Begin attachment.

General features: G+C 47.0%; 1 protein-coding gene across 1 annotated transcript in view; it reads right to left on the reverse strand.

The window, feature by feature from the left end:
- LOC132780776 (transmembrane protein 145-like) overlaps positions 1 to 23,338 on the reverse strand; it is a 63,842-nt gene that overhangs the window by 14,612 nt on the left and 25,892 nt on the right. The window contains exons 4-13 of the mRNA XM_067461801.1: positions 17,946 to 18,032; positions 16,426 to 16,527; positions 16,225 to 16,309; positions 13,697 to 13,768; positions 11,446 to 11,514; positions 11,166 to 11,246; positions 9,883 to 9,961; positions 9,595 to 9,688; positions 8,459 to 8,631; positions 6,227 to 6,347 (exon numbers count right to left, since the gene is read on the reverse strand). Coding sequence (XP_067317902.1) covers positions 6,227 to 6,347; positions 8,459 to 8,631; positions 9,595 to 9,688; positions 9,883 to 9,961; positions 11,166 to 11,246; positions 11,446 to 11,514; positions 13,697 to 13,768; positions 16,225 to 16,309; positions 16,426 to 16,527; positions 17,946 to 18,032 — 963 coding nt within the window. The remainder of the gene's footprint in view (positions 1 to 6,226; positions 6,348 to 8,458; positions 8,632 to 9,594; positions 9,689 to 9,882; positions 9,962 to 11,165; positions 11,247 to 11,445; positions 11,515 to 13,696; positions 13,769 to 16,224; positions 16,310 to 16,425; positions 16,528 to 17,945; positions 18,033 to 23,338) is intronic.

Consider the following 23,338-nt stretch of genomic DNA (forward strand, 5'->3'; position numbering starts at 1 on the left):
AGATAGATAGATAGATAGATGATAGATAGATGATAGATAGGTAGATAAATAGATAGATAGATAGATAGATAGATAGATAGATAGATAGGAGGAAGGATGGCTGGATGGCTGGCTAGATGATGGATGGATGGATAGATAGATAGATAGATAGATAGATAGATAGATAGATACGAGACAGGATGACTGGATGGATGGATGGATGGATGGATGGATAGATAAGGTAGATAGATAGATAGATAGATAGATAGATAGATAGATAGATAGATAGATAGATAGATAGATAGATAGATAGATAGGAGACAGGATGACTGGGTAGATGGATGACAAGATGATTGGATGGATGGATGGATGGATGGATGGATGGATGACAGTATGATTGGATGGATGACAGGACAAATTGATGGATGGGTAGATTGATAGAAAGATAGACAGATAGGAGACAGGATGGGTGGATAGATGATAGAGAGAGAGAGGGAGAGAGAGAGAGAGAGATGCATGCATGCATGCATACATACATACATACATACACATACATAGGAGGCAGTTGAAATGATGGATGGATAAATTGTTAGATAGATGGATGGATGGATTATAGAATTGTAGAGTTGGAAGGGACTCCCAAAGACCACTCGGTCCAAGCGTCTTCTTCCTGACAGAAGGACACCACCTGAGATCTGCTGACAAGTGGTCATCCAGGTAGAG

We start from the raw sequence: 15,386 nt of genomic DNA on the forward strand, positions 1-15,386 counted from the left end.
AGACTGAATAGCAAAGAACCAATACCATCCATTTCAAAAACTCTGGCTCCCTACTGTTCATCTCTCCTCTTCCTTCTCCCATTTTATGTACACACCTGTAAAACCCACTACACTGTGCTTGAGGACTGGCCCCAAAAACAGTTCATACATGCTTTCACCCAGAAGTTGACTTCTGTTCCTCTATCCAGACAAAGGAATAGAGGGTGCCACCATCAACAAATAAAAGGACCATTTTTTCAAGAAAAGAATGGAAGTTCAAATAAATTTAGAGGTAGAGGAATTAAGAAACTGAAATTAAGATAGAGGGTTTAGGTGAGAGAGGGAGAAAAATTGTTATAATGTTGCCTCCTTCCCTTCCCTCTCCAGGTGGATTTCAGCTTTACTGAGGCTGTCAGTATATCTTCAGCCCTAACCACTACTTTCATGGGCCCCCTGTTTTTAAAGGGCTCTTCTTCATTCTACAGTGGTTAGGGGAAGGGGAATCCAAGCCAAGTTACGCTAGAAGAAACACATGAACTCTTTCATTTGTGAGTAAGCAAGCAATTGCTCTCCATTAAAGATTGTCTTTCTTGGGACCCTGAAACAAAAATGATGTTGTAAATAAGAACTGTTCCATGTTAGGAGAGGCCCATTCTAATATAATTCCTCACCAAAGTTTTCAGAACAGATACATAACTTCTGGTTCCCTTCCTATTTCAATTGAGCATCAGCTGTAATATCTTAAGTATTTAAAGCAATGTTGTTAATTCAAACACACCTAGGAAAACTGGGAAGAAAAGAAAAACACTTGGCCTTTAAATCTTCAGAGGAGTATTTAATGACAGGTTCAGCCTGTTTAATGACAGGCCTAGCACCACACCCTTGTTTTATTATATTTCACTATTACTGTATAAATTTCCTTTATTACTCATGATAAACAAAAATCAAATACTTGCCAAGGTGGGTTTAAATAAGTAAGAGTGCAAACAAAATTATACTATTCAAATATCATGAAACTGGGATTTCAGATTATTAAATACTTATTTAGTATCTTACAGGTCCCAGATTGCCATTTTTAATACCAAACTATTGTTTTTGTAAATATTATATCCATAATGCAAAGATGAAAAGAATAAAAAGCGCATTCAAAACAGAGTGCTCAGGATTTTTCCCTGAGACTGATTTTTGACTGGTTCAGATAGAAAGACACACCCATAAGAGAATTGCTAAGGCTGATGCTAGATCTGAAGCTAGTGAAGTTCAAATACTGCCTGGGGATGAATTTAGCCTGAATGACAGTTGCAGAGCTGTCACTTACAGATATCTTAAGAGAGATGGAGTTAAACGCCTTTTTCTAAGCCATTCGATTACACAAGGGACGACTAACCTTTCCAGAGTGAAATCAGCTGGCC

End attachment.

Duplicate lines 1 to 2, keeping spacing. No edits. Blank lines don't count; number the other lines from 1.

General features: G+C 47.0%; 1 protein-coding gene across 1 annotated transcript in view; it reads right to left on the reverse strand.

The window, feature by feature from the left end: